Eisenstadt v. Baird

405 U.S. 438 (1972)

Quick Summary

Baird (defendant) was prosecuted under a Massachusetts law for distributing contraceptives to an unmarried woman after a lecture. The central issue presented to the Supreme Court was whether this law infringed upon the Equal Protection Clause by treating married and unmarried individuals differently.

The Supreme Court concluded that the law indeed violated the Equal Protection Clause, as it unjustifiably discriminated against unmarried individuals by denying them access to contraceptives, while married couples were allowed such access. Thus, Baird’s conviction was overturned.

Facts of the Case

William Baird (defendant) was charged under a Massachusetts statute after providing contraceptive materials during a lecture at Boston University. Specifically, he gave a woman a package of contraceptive foam following his speech. The law in question made it illegal to distribute any product intended for contraceptive purposes unless given by a registered physician to a married couple.

Baird contended that this law violated constitutional rights and sought to overturn his conviction. Eisenstadt (plaintiff), the sheriff enforcing the statute, was challenged by Baird in the Massachusetts state court system.

The Massachusetts Supreme Judicial Court upheld Baird’s conviction for distributing contraceptives but struck down his conviction for exhibiting contraceptives, citing First Amendment protections.

Procedural Posture and History

  1. Baird was convicted in a Massachusetts Superior Court for distributing contraceptives.
  2. The Massachusetts Supreme Judicial Court upheld part of the conviction while overturning the conviction related to exhibiting contraceptives.
  3. Baird filed for a federal writ of habeas corpus, which was initially dismissed.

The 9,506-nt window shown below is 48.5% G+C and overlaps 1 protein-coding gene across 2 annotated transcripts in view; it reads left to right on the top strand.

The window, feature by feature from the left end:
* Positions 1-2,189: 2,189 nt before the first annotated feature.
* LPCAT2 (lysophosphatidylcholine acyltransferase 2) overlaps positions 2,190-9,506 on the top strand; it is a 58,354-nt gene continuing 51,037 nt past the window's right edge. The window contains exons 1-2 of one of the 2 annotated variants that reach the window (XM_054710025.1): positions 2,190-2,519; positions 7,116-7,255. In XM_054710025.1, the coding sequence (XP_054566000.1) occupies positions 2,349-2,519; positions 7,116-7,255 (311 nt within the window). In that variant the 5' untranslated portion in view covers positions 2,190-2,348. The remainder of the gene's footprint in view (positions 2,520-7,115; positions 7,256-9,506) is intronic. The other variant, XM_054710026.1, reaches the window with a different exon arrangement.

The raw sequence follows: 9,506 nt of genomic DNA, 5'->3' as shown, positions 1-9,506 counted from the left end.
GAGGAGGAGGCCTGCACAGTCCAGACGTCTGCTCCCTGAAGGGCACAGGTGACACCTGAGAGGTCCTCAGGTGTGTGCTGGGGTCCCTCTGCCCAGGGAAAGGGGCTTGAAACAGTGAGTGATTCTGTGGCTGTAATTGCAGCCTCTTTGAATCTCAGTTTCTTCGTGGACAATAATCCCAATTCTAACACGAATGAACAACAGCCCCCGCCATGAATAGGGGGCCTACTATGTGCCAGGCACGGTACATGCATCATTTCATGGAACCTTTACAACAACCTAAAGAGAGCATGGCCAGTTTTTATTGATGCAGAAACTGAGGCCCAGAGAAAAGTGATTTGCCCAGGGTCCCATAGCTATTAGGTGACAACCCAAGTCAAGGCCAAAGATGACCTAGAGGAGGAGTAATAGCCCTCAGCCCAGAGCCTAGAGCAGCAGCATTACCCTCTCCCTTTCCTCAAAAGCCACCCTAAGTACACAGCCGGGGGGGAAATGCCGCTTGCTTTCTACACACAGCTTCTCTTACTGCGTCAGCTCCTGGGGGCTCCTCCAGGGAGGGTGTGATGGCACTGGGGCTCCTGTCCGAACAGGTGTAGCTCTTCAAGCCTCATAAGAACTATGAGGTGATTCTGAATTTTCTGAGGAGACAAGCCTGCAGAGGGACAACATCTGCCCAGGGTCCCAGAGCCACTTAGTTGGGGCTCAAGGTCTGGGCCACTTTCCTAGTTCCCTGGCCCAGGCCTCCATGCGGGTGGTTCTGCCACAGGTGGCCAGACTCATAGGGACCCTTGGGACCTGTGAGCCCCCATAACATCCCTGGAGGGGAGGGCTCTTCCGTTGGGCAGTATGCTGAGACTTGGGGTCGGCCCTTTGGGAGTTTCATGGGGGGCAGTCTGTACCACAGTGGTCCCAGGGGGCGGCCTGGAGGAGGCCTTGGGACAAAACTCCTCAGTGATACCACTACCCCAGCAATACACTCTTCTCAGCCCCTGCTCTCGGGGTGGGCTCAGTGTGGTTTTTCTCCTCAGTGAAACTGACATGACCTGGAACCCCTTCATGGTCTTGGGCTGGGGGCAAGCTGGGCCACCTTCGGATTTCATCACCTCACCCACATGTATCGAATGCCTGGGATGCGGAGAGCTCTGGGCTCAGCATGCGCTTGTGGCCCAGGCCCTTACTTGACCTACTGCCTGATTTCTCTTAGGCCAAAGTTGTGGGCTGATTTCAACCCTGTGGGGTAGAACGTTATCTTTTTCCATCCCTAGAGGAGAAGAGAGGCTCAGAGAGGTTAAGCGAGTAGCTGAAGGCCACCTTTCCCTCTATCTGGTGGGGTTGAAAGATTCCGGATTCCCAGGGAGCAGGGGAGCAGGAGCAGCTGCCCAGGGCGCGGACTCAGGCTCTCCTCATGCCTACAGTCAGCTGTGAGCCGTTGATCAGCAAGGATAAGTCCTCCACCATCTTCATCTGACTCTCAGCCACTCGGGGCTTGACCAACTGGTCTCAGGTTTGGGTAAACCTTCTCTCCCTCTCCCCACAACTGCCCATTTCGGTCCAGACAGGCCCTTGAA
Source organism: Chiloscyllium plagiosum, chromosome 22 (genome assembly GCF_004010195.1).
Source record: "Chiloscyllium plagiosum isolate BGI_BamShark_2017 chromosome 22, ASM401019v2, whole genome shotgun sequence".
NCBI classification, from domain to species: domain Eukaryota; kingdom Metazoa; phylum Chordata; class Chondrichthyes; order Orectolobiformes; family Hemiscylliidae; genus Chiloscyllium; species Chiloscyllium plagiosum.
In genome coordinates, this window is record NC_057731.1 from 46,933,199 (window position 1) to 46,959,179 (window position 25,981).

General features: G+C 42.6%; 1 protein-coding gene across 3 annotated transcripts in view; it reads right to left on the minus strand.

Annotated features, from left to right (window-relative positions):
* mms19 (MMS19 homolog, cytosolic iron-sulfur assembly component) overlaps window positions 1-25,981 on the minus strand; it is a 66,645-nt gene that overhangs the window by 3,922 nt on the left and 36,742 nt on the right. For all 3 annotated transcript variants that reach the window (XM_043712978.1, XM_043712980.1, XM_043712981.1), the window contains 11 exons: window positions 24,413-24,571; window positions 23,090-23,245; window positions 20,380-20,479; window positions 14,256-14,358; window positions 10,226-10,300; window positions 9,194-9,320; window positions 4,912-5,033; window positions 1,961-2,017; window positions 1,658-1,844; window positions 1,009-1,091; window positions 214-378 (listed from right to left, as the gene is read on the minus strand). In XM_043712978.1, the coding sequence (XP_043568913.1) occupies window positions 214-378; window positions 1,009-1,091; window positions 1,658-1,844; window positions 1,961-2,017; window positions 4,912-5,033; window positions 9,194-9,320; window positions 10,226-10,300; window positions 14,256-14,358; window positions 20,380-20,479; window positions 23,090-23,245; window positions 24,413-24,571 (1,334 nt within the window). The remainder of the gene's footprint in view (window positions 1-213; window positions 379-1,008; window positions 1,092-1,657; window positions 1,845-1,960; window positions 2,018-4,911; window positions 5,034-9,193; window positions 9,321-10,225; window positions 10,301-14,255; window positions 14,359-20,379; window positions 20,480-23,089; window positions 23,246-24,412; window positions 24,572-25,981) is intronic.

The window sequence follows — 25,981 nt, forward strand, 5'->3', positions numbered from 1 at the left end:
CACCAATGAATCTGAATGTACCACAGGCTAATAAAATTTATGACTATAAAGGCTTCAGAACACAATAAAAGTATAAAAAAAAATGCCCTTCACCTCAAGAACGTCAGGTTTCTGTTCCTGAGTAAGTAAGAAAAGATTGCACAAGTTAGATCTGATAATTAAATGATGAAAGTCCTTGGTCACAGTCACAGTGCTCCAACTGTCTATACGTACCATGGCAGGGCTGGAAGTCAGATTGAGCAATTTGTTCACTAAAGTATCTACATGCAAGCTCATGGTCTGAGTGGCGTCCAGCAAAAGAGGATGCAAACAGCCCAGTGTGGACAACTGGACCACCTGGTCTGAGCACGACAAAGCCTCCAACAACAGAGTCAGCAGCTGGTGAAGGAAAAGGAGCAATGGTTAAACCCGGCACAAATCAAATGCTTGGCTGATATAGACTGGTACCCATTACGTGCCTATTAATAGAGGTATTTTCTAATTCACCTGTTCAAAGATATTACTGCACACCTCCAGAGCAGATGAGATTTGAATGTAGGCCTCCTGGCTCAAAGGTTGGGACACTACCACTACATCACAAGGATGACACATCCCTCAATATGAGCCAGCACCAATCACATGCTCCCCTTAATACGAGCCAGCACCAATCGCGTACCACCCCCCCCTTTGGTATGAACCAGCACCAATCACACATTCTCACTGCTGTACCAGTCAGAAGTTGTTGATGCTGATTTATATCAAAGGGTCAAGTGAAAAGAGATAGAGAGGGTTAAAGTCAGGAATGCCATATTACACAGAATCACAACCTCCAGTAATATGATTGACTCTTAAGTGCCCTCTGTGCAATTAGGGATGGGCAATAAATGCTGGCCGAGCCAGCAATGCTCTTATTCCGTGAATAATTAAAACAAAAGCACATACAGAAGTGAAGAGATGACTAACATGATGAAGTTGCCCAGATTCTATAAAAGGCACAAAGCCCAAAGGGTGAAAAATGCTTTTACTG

4. The Court of Appeals vacated the dismissal and directed the lower court to grant the writ.
  5. The Sheriff of Suffolk County appealed to the United States Supreme Court, which led to this case.

I.R.A.C. Format


Whether the Massachusetts statute that criminalizes the distribution of contraceptives to unmarried individuals violates the Equal Protection Clause of the Fourteenth Amendment.

Rule of Law

The Equal Protection Clause prohibits states from denying equal treatment to individuals placed into different classes based on arbitrary criteria without a reasonable and substantial relation to the legislative goal.

Reasoning and Analysis

The Supreme Court emphasized that if the right of privacy means anything, it is the right of individuals, whether married or single, to make decisions about childbearing without unwarranted government intrusion. The Court found no reasonable justification for different treatment between married and unmarried individuals regarding access to contraceptives.

The law could not be considered a health measure since it did not apply equally to preventing diseases, and it was not an effective deterrent against premarital sex as unmarried individuals were still able to obtain contraceptives for disease prevention.